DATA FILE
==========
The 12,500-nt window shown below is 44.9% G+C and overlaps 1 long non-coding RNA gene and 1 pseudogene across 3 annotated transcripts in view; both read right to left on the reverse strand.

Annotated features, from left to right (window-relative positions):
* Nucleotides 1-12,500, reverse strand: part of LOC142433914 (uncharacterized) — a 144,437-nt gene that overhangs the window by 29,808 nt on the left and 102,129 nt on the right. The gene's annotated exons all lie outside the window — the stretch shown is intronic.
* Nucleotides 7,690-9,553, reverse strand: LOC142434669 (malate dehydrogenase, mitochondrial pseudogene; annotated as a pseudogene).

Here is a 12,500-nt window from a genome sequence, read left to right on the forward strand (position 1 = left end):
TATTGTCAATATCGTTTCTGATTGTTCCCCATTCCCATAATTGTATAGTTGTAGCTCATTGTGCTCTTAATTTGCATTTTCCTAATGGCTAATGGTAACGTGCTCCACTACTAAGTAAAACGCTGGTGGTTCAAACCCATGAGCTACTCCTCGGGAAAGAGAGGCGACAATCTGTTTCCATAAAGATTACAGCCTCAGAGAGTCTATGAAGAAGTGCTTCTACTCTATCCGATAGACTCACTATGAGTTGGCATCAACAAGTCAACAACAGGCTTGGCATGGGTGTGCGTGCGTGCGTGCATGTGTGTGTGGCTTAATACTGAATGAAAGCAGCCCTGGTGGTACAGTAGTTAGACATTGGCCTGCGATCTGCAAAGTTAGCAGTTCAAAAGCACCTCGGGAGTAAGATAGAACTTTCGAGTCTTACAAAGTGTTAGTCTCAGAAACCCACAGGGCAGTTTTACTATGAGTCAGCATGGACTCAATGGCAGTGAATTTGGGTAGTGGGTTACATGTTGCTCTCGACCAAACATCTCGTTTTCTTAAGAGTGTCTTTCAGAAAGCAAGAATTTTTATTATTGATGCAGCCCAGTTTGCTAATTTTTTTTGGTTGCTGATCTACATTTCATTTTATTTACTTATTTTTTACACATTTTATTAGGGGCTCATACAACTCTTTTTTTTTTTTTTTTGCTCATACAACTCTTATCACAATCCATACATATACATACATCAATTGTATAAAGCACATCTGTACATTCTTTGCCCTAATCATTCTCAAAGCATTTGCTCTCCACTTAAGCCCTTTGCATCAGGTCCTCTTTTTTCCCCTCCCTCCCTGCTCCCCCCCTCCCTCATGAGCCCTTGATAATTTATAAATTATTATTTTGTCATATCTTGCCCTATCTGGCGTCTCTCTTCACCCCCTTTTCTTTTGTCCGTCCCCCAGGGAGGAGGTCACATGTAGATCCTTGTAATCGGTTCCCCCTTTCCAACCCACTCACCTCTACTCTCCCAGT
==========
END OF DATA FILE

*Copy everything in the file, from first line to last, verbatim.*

The 12,500-nt window shown below is 44.9% G+C and overlaps 1 long non-coding RNA gene and 1 pseudogene across 3 annotated transcripts in view; both read right to left on the reverse strand.

Annotated features, from left to right (window-relative positions):
* Nucleotides 1-12,500, reverse strand: part of LOC142433914 (uncharacterized) — a 144,437-nt gene that overhangs the window by 29,808 nt on the left and 102,129 nt on the right. The gene's annotated exons all lie outside the window — the stretch shown is intronic.
* Nucleotides 7,690-9,553, reverse strand: LOC142434669 (malate dehydrogenase, mitochondrial pseudogene; annotated as a pseudogene).

Here is a 12,500-nt window from a genome sequence, read left to right on the forward strand (position 1 = left end):
TATTGTCAATATCGTTTCTGATTGTTCCCCATTCCCATAATTGTATAGTTGTAGCTCATTGTGCTCTTAATTTGCATTTTCCTAATGGCTAATGGTAACGTGCTCCACTACTAAGTAAAACGCTGGTGGTTCAAACCCATGAGCTACTCCTCGGGAAAGAGAGGCGACAATCTGTTTCCATAAAGATTACAGCCTCAGAGAGTCTATGAAGAAGTGCTTCTACTCTATCCGATAGACTCACTATGAGTTGGCATCAACAAGTCAACAACAGGCTTGGCATGGGTGTGCGTGCGTGCGTGCATGTGTGTGTGGCTTAATACTGAATGAAAGCAGCCCTGGTGGTACAGTAGTTAGACATTGGCCTGCGATCTGCAAAGTTAGCAGTTCAAAAGCACCTCGGGAGTAAGATAGAACTTTCGAGTCTTACAAAGTGTTAGTCTCAGAAACCCACAGGGCAGTTTTACTATGAGTCAGCATGGACTCAATGGCAGTGAATTTGGGTAGTGGGTTACATGTTGCTCTCGACCAAACATCTCGTTTTCTTAAGAGTGTCTTTCAGAAAGCAAGAATTTTTATTATTGATGCAGCCCAGTTTGCTAATTTTTTTTGGTTGCTGATCTACATTTCATTTTATTTACTTATTTTTTACACATTTTATTAGGGGCTCATACAACTCTTTTTTTTTTTTTTTTGCTCATACAACTCTTATCACAATCCATACATATACATACATCAATTGTATAAAGCACATCTGTACATTCTTTGCCCTAATCATTCTCAAAGCATTTGCTCTCCACTTAAGCCCTTTGCATCAGGTCCTCTTTTTTCCCCTCCCTCCCTGCTCCCCCCCTCCCTCATGAGCCCTTGATAATTTATAAATTATTATTTTGTCATATCTTGCCCTATCTGGCGTCTCTCTTCACCCCCTTTTCTTTTGTCCGTCCCCCAGGGAGGAGGTCACATGTAGATCCTTGTAATCGGTTCCCCCTTTCCAACCCACTCACCTCTACTCTCCCAGT